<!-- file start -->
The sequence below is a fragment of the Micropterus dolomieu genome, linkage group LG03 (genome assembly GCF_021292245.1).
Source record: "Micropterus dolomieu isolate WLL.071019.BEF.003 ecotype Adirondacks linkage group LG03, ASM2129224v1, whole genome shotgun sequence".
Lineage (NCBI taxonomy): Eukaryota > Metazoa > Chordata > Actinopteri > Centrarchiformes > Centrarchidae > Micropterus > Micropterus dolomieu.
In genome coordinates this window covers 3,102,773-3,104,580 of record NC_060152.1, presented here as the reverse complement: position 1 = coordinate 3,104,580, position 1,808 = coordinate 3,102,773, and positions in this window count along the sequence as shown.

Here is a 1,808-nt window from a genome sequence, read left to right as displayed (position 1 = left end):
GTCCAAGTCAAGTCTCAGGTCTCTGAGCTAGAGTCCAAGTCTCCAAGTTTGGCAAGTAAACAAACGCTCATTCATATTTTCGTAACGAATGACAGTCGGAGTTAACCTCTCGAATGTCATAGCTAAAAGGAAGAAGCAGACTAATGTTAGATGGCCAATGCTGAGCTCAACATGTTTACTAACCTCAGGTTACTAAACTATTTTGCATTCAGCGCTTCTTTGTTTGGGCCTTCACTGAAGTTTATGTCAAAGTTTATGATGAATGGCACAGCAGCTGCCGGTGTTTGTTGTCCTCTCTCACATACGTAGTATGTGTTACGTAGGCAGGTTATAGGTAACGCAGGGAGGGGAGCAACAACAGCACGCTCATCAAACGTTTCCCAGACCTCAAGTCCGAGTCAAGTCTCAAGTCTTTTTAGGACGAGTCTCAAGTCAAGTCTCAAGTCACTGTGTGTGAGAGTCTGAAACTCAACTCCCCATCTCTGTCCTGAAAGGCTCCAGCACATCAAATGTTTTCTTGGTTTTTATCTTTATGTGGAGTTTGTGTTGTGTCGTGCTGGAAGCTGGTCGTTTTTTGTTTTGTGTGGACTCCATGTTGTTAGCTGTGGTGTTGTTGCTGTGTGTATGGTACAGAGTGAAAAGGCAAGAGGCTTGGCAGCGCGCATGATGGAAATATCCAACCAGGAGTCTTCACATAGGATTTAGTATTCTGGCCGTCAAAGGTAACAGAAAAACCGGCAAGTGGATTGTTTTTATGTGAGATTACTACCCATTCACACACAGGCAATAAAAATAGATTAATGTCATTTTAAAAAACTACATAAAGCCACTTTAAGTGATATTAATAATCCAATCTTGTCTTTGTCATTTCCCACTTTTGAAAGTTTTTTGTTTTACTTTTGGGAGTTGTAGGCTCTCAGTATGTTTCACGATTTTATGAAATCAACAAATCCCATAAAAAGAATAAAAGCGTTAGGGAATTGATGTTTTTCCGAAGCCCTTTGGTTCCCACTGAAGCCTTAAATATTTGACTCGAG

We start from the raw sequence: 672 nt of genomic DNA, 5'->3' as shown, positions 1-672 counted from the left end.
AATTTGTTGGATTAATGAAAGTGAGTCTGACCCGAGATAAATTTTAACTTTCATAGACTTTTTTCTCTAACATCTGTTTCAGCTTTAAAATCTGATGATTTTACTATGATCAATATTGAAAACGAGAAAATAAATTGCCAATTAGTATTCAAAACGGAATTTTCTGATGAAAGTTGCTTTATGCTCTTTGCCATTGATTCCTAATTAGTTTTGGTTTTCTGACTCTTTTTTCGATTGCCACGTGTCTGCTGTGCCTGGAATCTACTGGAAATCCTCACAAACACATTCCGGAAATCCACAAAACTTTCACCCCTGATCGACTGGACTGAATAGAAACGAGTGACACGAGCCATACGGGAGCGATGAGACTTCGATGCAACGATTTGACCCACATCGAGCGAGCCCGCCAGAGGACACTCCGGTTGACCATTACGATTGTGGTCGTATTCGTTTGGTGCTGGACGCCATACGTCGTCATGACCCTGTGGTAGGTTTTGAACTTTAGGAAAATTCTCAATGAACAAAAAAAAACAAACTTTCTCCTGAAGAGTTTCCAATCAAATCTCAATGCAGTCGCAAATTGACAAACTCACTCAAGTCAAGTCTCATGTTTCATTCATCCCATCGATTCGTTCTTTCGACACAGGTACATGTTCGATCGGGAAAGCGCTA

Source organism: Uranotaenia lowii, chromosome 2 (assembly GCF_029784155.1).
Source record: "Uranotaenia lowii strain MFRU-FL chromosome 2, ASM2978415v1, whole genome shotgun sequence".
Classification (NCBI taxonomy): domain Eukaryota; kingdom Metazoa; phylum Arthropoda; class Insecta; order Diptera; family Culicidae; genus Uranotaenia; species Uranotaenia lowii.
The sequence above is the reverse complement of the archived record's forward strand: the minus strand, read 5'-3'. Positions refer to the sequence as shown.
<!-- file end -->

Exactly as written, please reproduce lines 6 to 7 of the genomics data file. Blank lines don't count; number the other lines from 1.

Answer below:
GTCCAAGTCAAGTCTCAGGTCTCTGAGCTAGAGTCCAAGTCTCCAAGTTTGGCAAGTAAACAAACGCTCATTCATATTTTCGTAACGAATGACAGTCGGAGTTAACCTCTCGAATGTCATAGCTAAAAGGAAGAAGCAGACTAATGTTAGATGGCCAATGCTGAGCTCAACATGTTTACTAACCTCAGGTTACTAAACTATTTTGCATTCAGCGCTTCTTTGTTTGGGCCTTCACTGAAGTTTATGTCAAAGTTTATGATGAATGGCACAGCAGCTGCCGGTGTTTGTTGTCCTCTCTCACATACGTAGTATGTGTTACGTAGGCAGGTTATAGGTAACGCAGGGAGGGGAGCAACAACAGCACGCTCATCAAACGTTTCCCAGACCTCAAGTCCGAGTCAAGTCTCAAGTCTTTTTAGGACGAGTCTCAAGTCAAGTCTCAAGTCACTGTGTGTGAGAGTCTGAAACTCAACTCCCCATCTCTGTCCTGAAAGGCTCCAGCACATCAAATGTTTTCTTGGTTTTTATCTTTATGTGGAGTTTGTGTTGTGTCGTGCTGGAAGCTGGTCGTTTTTTGTTTTGTGTGGACTCCATGTTGTTAGCTGTGGTGTTGTTGCTGTGTGTATGGTACAGAGTGAAAAGGCAAGAGGCTTGGCAGCGCGCATGATGGAAATATCCAACCAGGAGTCTTCACATAGGATTTAGTATTCTGGCCGTCAAAGGTAACAGAAAAACCGGCAAGTGGATTGTTTTTATGTGAGATTACTACCCATTCACACACAGGCAATAAAAATAGATTAATGTCATTTTAAAAAACTACATAAAGCCACTTTAAGTGATATTAATAATCCAATCTTGTCTTTGTCATTTCCCACTTTTGAAAGTTTTTTGTTTTACTTTTGGGAGTTGTAGGCTCTCAGTATGTTTCACGATTTTATGAAATCAACAAATCCCATAAAAAGAATAAAAGCGTTAGGGAATTGATGTTTTTCCGAAGCCCTTTGGTTCCCACTGAAGCCTTAAATATTTGACTCGAG

We start from the raw sequence: 672 nt of genomic DNA, 5'->3' as shown, positions 1-672 counted from the left end.